Cebu (AsiaNews) - If you want to get inside the office of Fr Socrates Saldua, director of Caritas Cebu, you have to negotiate a path around the many bags of rice, water bottles and cookie boxes that are piled up in the foyer of the organisation's headquarters. The building itself is located in the heart of the old town, a short walk from the historic Basilica del Santo Nino.
"I have no other space for the aid material. Here in the Visayas (Central Philippines), we have had one calamity after the other," he said. The last stuff that has come in is for people hit by a typhoon just a week before my visit (on 15 December 2014).
Fr Socrates Saldua spent 30 years training seminarians and sending new priests to Archdiocese of Cebu, the country's second largest city and the cradle of Christianity in the Philippines. Last year, on Valentine's Day, the new bishop, Mgr José Palma, put him in charge of Cebu Caritas Inc., which had been founded in the early seventies.
"That was fine by me," he said. "When I was in the seminary I set up the Cebu Manna Ministry, a kind of NGO involved in educational and social development activities that saw the participation of seminarians. In 15 years, we also helped 50 college students graduate."
The Verbite nun who accompanied me told me that "Fr Soc's Mass in the cathedral is very popular, because his homily is a concentrate of jokes and allusions." I noticed this as soon as we started talking about the upcoming papal visit to the Philippines.
Don't get me wrong. There is nothing irreverent about [what he says]. However, the seven or eight hours the pope will spend in Leyte (and only in Leyte in the Visayas) next Friday are for him just a pit stop out of the four-day visit to the country.
In fact, Fr Socrates wants to know why the pope is spending three of his four-day visit in Manila, when he was supposed to come to the Philippines first and foremost for the victims of super typhoon Yolanda (8 November 2013) and the many other disasters that regularly hit the Visayas.
This aside, the Caritas director explained that he was disappointed because "the heart of the problem is here. The pope's presence would boost our people's faith, would bring the Church closer [to them], and would be a sign of recognition to all those who acted generously and spontaneously when emergencies broke out."
On 9 November 2013, seven kilometres of the road going north was jammed after Yolanda made landfall. "No one had told them to act. They came of their own accord to bring aid to the affected populations," Fr Saldua said.
The day after we met the Caritas director, we headed in the early morning to the northern tip of Cebu Island, a three-hour drive. To get to the small island of Bantayan, we had another hour and a half by boat.
After we docked at Santa Fe, we proceeded towards Bantayan, the main town in this island of some almost 150,000 people. Here and there, some houses are still abandoned, without a roof. Uprooted or broken trees still dot the scenery, including some coconut trees. In the town, work is still underway to repair the roof of town hall.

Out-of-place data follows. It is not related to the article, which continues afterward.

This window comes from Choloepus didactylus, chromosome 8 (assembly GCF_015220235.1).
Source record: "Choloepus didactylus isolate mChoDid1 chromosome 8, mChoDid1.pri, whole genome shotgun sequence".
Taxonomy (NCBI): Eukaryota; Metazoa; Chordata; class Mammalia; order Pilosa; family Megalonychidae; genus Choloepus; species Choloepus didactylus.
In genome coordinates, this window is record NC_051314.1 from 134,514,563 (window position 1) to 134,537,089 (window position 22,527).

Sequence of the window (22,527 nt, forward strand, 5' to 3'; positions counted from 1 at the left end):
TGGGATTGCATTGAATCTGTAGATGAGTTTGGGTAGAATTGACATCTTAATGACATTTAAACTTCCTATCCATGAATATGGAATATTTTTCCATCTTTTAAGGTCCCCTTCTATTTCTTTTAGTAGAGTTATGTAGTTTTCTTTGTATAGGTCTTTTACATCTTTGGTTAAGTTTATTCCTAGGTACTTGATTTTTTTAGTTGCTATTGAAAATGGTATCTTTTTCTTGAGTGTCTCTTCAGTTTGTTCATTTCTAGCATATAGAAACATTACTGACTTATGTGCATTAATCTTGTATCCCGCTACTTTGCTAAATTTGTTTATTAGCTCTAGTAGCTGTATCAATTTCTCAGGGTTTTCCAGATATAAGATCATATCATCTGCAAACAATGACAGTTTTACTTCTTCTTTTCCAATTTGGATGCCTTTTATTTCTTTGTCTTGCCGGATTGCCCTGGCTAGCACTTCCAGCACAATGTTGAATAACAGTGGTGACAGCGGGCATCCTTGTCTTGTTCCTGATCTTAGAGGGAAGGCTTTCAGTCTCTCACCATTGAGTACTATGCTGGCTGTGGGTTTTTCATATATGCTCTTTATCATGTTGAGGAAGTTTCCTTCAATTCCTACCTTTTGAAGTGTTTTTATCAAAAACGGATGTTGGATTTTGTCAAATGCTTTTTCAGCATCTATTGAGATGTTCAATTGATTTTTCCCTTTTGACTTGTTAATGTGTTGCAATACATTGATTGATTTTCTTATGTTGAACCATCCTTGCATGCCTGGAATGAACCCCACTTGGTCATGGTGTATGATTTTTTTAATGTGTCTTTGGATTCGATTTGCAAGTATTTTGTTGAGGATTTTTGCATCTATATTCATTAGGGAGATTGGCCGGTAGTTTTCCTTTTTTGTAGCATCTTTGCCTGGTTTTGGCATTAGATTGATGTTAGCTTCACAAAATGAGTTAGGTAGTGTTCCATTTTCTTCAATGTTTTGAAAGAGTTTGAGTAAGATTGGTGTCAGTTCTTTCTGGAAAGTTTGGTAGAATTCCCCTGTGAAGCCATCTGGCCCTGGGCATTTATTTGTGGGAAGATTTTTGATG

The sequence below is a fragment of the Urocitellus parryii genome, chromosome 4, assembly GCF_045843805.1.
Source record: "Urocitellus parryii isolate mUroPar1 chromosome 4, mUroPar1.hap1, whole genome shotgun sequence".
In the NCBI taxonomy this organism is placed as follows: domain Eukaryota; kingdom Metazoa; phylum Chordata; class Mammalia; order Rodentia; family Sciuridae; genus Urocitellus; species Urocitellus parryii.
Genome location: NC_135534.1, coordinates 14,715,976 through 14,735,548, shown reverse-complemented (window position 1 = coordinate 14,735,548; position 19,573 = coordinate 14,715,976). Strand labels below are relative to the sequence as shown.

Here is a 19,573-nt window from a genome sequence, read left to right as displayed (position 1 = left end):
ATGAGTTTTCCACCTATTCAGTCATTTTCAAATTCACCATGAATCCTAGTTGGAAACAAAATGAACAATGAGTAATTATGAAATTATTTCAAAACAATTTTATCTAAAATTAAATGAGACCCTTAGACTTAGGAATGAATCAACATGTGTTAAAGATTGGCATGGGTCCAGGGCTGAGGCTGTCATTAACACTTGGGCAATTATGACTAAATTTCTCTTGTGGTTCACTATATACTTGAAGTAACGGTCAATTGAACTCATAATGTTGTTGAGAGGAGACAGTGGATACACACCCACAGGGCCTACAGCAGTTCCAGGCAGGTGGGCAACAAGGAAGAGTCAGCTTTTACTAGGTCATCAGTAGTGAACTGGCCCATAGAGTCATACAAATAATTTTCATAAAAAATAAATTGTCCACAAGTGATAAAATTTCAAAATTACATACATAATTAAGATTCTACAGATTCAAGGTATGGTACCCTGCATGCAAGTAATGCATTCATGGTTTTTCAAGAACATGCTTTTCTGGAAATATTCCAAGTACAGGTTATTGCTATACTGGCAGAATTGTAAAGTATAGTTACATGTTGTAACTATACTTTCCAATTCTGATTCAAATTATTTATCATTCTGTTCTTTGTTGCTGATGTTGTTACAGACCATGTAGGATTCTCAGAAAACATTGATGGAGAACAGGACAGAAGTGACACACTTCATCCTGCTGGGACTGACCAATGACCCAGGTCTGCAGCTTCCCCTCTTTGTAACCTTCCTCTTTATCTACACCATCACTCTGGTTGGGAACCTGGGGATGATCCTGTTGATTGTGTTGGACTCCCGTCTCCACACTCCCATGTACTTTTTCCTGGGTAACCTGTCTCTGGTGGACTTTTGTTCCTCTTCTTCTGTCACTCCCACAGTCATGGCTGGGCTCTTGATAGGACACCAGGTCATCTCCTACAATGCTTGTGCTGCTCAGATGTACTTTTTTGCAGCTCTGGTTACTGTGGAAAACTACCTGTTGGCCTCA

The Divine Word Missionaries have rebuilt a school and provided many families a new home and the means to work.
In Cebu Province, Bantayan Island was the most affected by the typhoon. Although "only" ten people died in the natural disaster, the event was still devastating. In addition to housing, the island suffered huge economic losses: fish farms saw their ponds and cages (especially shellfish) wiped out; plants that dried and processed fish were destroyed; a poultry industry that produced a million eggs a month came to its knees.
Yet, what is most striking in the Visayas is the reconstruction work. That is even truer for the level of generosity and solidarity shown by individuals, families, groups, religious congregations, government organisations and others.
"Who knows? Maybe to share his time more equally between Manila and Visayas, the pope will come to Bantayan by helicopter," I jokingly told Fr Alamillo. "If that happened, we would ready and very happy," the Father replied.
The island is small but is more important than its size would suggest. The parish church dates back to 1580 when it was founded by Augustinian monks - the first church in the islands of Cebu, Samar and Leyte.
The Saints Peter and Paul Parish Church, which lost its roof to Yolanda, was built in 1863, in perfect Spanish style.
The Bantayan monuments testify to the attacks and destruction caused by Muslim pirates from southern Sulu in 1628 and in 1711. The name Bantayan itself dates back to that time and means 'be alert' in the local Visaya language.
In addition to the authorities, Pope Francis will meet young people, families and men and women religious in Manila.
Behind the scene, many in Cebu wonder why, "For once, this could not be done in the Visayas". Yet, this might happen in January 2016 when the city hosts the International Eucharistic Congress or in 2021 when the Philippines will mark 500 years of evangelisation.
* Missionary with the Pontifical Institute for Foreign Missions